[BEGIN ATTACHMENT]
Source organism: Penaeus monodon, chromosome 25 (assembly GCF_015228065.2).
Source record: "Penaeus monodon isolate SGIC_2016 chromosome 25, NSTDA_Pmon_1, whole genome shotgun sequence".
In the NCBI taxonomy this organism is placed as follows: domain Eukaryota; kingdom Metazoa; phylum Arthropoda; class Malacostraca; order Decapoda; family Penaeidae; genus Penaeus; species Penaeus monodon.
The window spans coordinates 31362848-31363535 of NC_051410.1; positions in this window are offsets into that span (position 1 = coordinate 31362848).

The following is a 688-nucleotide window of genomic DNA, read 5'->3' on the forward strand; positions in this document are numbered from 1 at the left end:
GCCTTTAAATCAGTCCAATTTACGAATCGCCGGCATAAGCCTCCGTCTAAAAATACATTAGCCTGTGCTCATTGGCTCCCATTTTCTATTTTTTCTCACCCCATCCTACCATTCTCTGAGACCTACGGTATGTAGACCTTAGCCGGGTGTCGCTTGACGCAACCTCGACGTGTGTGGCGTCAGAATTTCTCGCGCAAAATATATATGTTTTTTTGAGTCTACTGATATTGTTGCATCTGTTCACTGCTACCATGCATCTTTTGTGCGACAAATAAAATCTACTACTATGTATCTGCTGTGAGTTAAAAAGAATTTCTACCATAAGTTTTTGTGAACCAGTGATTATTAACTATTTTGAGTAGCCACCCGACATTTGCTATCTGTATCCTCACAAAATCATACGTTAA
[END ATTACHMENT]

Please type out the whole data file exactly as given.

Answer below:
Source organism: Penaeus monodon, chromosome 25 (assembly GCF_015228065.2).
Source record: "Penaeus monodon isolate SGIC_2016 chromosome 25, NSTDA_Pmon_1, whole genome shotgun sequence".
In the NCBI taxonomy this organism is placed as follows: domain Eukaryota; kingdom Metazoa; phylum Arthropoda; class Malacostraca; order Decapoda; family Penaeidae; genus Penaeus; species Penaeus monodon.
The window spans coordinates 31362848-31363535 of NC_051410.1; positions in this window are offsets into that span (position 1 = coordinate 31362848).

The following is a 688-nucleotide window of genomic DNA, read 5'->3' on the forward strand; positions in this document are numbered from 1 at the left end:
GCCTTTAAATCAGTCCAATTTACGAATCGCCGGCATAAGCCTCCGTCTAAAAATACATTAGCCTGTGCTCATTGGCTCCCATTTTCTATTTTTTCTCACCCCATCCTACCATTCTCTGAGACCTACGGTATGTAGACCTTAGCCGGGTGTCGCTTGACGCAACCTCGACGTGTGTGGCGTCAGAATTTCTCGCGCAAAATATATATGTTTTTTTGAGTCTACTGATATTGTTGCATCTGTTCACTGCTACCATGCATCTTTTGTGCGACAAATAAAATCTACTACTATGTATCTGCTGTGAGTTAAAAAGAATTTCTACCATAAGTTTTTGTGAACCAGTGATTATTAACTATTTTGAGTAGCCACCCGACATTTGCTATCTGTATCCTCACAAAATCATACGTTAA